Bill Wright was the first Black golfer to win a United States Golf Association (USGA) event, 1959’s Amateur Public Links Championship in Denver.
- Died: February 19, 2021 (Who else died on February 19?)
- Details of death: Died at his home in Los Angeles at the age of 84.
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Pro golf was still segregated when he won
Wright was a standout golfer and basketball player when he attended high school in Seattle, as well as at Western Washington University. He was in his senior year of college when he entered the USGA Amateur Public Links Championship. After his groundbreaking victory there, Wright had a dream of playing golf professionally, but it wasn’t an easy road for a Black man at a time when the PGA’s bylaw still included a “Caucasians only” clause. He played in PGA Tour events beginning in 1960, but he was unable to gain any sponsors, and full-time professional play was an unsustainable path in this segregated era. Wright played in a handful of other PGA Tour events over the years while working as a teacher and a car salesman, and he later became a teaching pro at the California golf course the Lakes at El Segundo.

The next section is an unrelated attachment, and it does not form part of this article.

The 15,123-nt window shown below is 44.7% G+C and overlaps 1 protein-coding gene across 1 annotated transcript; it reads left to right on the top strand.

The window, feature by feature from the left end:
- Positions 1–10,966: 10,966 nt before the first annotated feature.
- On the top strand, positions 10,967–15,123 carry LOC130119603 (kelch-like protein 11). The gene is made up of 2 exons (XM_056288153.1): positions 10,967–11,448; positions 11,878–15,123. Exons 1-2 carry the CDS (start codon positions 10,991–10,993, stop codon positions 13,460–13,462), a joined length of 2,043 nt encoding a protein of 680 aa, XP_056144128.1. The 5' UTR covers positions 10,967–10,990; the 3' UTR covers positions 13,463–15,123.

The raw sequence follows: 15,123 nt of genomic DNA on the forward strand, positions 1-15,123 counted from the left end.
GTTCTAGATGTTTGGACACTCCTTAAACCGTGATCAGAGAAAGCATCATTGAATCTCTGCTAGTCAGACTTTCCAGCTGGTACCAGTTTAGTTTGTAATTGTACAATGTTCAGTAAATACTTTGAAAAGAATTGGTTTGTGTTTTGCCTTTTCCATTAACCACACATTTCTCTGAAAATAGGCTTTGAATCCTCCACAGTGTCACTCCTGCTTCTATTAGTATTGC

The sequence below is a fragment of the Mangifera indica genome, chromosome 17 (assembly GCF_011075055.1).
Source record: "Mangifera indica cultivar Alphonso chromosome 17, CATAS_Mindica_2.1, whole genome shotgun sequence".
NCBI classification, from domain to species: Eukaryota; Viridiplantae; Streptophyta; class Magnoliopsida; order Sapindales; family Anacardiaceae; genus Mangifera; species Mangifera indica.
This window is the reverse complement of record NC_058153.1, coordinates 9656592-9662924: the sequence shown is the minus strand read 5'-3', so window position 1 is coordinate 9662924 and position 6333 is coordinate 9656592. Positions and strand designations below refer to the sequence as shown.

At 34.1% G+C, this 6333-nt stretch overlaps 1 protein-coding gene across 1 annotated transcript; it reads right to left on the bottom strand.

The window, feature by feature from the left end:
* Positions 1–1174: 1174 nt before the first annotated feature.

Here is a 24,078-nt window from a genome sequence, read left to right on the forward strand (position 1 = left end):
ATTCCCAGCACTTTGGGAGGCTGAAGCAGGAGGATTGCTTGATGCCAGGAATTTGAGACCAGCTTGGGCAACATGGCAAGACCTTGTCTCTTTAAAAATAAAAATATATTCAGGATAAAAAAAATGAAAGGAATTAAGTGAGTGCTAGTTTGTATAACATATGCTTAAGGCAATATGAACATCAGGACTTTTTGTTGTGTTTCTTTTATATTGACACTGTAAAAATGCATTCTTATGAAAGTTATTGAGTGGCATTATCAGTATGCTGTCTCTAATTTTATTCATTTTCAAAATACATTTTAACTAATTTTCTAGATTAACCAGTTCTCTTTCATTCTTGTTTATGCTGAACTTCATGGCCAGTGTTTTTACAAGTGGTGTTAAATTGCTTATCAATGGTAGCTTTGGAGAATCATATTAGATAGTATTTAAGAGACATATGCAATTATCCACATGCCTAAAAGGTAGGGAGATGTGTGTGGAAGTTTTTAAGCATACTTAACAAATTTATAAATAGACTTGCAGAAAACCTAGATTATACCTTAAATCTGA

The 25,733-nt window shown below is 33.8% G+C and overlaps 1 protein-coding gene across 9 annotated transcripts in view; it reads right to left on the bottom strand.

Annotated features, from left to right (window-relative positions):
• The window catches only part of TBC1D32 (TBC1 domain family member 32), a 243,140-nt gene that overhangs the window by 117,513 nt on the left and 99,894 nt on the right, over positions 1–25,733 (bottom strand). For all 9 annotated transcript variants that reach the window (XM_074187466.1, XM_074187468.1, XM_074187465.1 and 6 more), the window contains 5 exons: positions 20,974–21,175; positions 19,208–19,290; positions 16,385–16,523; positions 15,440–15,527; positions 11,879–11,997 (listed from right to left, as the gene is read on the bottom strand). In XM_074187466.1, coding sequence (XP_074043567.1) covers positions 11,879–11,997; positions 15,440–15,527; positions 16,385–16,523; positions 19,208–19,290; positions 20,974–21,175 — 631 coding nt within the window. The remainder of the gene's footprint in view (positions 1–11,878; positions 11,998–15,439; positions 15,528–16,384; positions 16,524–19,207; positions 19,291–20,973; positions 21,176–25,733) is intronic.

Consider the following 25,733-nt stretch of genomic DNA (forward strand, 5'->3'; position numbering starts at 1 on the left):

“You have to understand, we could not play in city tournaments, state tournaments or national tournaments because we couldn’t join a club. There were only three [public] golf courses in Seattle: West Seattle, Jackson Park and Jefferson Park.” —from a 2012 interview for USGA
Tributes to Bill Wright
Full obituary: The New York Times